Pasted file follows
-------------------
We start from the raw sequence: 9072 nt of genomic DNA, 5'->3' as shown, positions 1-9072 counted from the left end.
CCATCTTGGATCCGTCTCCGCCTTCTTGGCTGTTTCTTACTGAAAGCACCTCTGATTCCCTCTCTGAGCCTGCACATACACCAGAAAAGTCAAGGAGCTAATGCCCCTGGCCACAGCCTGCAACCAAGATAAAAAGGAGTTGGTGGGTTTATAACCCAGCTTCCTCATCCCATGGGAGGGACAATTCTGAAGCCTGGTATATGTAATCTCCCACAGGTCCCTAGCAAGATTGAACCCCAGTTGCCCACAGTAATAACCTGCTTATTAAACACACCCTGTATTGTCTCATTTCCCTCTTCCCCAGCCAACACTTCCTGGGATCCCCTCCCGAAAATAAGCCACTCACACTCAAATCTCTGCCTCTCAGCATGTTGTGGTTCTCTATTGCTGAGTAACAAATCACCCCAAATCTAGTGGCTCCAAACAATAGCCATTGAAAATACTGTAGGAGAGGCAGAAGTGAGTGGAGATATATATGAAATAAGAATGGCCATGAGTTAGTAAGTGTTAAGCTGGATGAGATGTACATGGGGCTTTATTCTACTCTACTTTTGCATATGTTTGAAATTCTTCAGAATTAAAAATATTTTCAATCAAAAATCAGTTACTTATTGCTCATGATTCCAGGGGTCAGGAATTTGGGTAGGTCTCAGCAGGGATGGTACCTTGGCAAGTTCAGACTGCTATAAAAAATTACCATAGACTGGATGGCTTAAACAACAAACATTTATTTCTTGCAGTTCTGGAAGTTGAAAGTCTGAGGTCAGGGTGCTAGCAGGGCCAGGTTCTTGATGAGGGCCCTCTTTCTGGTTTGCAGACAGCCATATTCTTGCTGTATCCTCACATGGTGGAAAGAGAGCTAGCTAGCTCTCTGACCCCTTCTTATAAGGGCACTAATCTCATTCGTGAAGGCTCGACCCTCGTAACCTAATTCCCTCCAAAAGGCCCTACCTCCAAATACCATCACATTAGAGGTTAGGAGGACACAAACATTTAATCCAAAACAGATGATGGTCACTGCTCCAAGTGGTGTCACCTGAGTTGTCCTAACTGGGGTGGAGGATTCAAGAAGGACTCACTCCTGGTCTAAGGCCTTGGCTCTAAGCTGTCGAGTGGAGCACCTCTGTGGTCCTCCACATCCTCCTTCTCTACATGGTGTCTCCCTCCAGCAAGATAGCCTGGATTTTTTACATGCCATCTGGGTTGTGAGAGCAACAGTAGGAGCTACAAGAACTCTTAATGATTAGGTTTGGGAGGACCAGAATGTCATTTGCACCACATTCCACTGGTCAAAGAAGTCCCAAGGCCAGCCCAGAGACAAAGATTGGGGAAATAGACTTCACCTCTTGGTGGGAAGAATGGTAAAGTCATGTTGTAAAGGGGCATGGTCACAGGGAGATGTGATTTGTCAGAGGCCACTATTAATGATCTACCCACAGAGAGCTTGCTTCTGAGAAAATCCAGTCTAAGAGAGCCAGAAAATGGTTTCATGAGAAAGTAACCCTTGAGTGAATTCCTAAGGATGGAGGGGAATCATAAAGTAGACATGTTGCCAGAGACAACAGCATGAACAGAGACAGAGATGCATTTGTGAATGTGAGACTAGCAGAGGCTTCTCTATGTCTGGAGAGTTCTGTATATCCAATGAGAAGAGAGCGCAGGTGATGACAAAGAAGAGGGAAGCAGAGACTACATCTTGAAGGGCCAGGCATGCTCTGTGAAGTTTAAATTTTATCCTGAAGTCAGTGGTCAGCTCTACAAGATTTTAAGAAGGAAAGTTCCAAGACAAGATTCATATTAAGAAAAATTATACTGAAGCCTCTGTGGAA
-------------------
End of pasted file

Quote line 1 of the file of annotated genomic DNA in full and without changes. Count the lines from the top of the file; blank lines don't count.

We start from the raw sequence: 9072 nt of genomic DNA, 5'->3' as shown, positions 1-9072 counted from the left end.